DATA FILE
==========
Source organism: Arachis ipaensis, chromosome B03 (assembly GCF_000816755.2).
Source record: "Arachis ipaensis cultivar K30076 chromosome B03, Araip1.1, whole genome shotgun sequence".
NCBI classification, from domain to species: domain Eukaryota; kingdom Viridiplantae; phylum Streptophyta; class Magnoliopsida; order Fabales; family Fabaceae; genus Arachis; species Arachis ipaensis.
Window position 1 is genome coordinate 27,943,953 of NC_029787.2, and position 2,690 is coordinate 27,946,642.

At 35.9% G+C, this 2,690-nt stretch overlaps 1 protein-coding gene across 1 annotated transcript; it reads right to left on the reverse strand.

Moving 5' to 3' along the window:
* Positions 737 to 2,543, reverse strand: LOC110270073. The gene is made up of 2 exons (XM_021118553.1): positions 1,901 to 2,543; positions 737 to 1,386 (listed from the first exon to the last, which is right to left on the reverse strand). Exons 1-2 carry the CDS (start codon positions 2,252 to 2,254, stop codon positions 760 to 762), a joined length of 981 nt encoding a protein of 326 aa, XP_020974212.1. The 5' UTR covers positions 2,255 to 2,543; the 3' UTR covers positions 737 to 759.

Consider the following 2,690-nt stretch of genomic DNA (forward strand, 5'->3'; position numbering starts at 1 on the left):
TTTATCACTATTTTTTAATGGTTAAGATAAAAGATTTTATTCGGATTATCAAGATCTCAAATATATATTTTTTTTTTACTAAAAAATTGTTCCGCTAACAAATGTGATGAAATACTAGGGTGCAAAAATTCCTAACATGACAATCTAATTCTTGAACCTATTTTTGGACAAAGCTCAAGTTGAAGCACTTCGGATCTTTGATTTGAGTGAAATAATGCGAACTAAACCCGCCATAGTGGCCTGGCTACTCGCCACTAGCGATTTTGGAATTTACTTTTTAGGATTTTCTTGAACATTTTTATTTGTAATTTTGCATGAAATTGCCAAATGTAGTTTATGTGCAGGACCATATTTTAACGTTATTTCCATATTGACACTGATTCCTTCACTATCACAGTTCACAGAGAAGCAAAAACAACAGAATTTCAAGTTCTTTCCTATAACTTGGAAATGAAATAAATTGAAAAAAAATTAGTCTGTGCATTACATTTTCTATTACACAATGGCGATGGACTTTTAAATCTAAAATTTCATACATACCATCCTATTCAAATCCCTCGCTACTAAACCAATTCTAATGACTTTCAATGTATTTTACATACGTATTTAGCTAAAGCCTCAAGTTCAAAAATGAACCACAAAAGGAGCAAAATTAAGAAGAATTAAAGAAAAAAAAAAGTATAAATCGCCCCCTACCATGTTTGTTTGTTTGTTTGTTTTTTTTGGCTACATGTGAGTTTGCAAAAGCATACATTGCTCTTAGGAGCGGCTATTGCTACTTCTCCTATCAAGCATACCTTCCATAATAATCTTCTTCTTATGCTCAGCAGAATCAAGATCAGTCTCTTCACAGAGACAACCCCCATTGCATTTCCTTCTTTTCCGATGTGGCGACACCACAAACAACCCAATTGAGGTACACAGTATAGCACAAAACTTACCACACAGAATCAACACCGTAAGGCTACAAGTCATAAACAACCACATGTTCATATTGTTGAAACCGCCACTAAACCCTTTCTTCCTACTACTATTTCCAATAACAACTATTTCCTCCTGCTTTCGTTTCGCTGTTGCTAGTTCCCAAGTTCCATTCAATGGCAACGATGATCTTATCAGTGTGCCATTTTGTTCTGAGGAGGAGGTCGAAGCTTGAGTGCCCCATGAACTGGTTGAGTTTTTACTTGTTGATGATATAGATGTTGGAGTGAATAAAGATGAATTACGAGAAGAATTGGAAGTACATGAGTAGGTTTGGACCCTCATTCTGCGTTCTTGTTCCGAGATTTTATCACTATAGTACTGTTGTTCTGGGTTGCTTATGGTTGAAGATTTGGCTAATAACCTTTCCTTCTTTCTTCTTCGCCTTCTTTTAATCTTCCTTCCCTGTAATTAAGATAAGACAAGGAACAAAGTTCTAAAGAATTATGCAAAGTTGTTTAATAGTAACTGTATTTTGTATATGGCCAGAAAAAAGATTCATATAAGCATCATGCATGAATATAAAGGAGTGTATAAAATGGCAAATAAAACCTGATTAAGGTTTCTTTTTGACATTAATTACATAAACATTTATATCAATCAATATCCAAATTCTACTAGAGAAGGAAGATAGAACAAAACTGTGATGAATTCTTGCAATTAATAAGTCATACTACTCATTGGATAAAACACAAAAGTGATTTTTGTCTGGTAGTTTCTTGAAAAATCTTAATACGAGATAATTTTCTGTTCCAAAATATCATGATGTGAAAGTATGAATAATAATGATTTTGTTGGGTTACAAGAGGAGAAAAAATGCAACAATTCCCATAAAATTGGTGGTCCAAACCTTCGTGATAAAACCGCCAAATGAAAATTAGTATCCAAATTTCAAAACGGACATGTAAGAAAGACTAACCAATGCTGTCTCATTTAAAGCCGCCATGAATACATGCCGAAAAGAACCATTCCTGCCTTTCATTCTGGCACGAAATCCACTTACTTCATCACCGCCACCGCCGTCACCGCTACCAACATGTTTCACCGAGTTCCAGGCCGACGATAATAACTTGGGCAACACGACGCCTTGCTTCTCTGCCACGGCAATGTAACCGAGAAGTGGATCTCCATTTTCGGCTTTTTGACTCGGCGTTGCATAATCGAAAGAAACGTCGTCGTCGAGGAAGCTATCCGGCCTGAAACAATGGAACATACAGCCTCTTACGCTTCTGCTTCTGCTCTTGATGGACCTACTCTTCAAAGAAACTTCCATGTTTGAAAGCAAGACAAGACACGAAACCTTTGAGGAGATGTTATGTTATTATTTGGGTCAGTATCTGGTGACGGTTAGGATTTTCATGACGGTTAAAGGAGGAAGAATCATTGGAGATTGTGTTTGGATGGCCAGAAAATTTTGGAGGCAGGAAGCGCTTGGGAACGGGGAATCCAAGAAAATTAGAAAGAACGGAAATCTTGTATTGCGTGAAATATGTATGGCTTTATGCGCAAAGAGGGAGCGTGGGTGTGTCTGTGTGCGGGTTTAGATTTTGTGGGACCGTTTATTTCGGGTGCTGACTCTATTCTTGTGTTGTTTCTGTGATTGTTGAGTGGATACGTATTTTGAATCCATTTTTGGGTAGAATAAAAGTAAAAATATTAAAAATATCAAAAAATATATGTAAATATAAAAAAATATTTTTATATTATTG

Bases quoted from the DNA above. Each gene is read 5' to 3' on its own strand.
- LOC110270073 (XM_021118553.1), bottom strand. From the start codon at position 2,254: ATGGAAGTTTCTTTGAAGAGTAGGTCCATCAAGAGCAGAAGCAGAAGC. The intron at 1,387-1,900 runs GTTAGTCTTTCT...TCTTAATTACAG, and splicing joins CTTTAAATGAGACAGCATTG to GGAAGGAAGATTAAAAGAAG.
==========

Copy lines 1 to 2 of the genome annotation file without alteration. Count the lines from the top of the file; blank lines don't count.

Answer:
Source organism: Arachis ipaensis, chromosome B03 (assembly GCF_000816755.2).
Source record: "Arachis ipaensis cultivar K30076 chromosome B03, Araip1.1, whole genome shotgun sequence".